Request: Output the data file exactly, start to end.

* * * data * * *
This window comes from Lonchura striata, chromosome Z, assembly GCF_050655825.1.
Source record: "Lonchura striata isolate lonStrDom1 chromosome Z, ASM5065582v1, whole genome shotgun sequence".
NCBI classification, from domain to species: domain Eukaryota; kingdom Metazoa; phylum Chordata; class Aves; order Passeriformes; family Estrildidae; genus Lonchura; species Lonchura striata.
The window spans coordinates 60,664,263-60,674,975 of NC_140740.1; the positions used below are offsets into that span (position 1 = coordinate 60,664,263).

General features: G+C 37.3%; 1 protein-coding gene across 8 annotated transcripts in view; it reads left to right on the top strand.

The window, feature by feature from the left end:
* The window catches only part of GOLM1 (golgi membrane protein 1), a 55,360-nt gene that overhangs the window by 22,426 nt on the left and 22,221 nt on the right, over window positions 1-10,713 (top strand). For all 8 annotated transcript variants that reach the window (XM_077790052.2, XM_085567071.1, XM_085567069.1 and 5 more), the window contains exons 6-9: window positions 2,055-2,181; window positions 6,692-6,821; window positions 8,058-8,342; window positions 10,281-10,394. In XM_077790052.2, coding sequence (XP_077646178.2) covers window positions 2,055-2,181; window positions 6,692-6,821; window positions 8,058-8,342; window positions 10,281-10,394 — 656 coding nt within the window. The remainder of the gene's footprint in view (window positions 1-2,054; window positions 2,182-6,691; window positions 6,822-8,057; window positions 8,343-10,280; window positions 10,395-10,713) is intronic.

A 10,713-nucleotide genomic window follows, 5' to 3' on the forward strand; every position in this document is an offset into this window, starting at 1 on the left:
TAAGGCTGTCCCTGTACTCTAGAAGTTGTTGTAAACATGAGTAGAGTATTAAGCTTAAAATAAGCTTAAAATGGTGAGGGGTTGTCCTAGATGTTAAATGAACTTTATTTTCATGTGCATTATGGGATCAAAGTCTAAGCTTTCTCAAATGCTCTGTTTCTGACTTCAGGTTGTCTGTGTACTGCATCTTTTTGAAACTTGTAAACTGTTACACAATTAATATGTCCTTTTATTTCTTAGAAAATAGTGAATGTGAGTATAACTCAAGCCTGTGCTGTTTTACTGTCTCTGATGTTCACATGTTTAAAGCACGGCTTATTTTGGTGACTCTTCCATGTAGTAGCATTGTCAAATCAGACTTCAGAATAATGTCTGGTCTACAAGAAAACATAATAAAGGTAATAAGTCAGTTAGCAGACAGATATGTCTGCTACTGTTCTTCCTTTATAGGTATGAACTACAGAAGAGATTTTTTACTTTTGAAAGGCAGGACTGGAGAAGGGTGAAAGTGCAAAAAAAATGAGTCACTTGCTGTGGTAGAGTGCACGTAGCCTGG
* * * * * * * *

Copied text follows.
This window comes from Lonchura striata, chromosome Z, assembly GCF_050655825.1.
Source record: "Lonchura striata isolate lonStrDom1 chromosome Z, ASM5065582v1, whole genome shotgun sequence".
NCBI classification, from domain to species: domain Eukaryota; kingdom Metazoa; phylum Chordata; class Aves; order Passeriformes; family Estrildidae; genus Lonchura; species Lonchura striata.
The window spans coordinates 60,664,263-60,674,975 of NC_140740.1; the positions used below are offsets into that span (position 1 = coordinate 60,664,263).

General features: G+C 37.3%; 1 protein-coding gene across 8 annotated transcripts in view; it reads left to right on the top strand.

The window, feature by feature from the left end:
* The window catches only part of GOLM1 (golgi membrane protein 1), a 55,360-nt gene that overhangs the window by 22,426 nt on the left and 22,221 nt on the right, over window positions 1-10,713 (top strand). For all 8 annotated transcript variants that reach the window (XM_077790052.2, XM_085567071.1, XM_085567069.1 and 5 more), the window contains exons 6-9: window positions 2,055-2,181; window positions 6,692-6,821; window positions 8,058-8,342; window positions 10,281-10,394. In XM_077790052.2, coding sequence (XP_077646178.2) covers window positions 2,055-2,181; window positions 6,692-6,821; window positions 8,058-8,342; window positions 10,281-10,394 — 656 coding nt within the window. The remainder of the gene's footprint in view (window positions 1-2,054; window positions 2,182-6,691; window positions 6,822-8,057; window positions 8,343-10,280; window positions 10,395-10,713) is intronic.

A 10,713-nucleotide genomic window follows, 5' to 3' on the forward strand; every position in this document is an offset into this window, starting at 1 on the left:
TAAGGCTGTCCCTGTACTCTAGAAGTTGTTGTAAACATGAGTAGAGTATTAAGCTTAAAATAAGCTTAAAATGGTGAGGGGTTGTCCTAGATGTTAAATGAACTTTATTTTCATGTGCATTATGGGATCAAAGTCTAAGCTTTCTCAAATGCTCTGTTTCTGACTTCAGGTTGTCTGTGTACTGCATCTTTTTGAAACTTGTAAACTGTTACACAATTAATATGTCCTTTTATTTCTTAGAAAATAGTGAATGTGAGTATAACTCAAGCCTGTGCTGTTTTACTGTCTCTGATGTTCACATGTTTAAAGCACGGCTTATTTTGGTGACTCTTCCATGTAGTAGCATTGTCAAATCAGACTTCAGAATAATGTCTGGTCTACAAGAAAACATAATAAAGGTAATAAGTCAGTTAGCAGACAGATATGTCTGCTACTGTTCTTCCTTTATAGGTATGAACTACAGAAGAGATTTTTTACTTTTGAAAGGCAGGACTGGAGAAGGGTGAAAGTGCAAAAAAAATGAGTCACTTGCTGTGGTAGAGTGCACGTAGCCTGG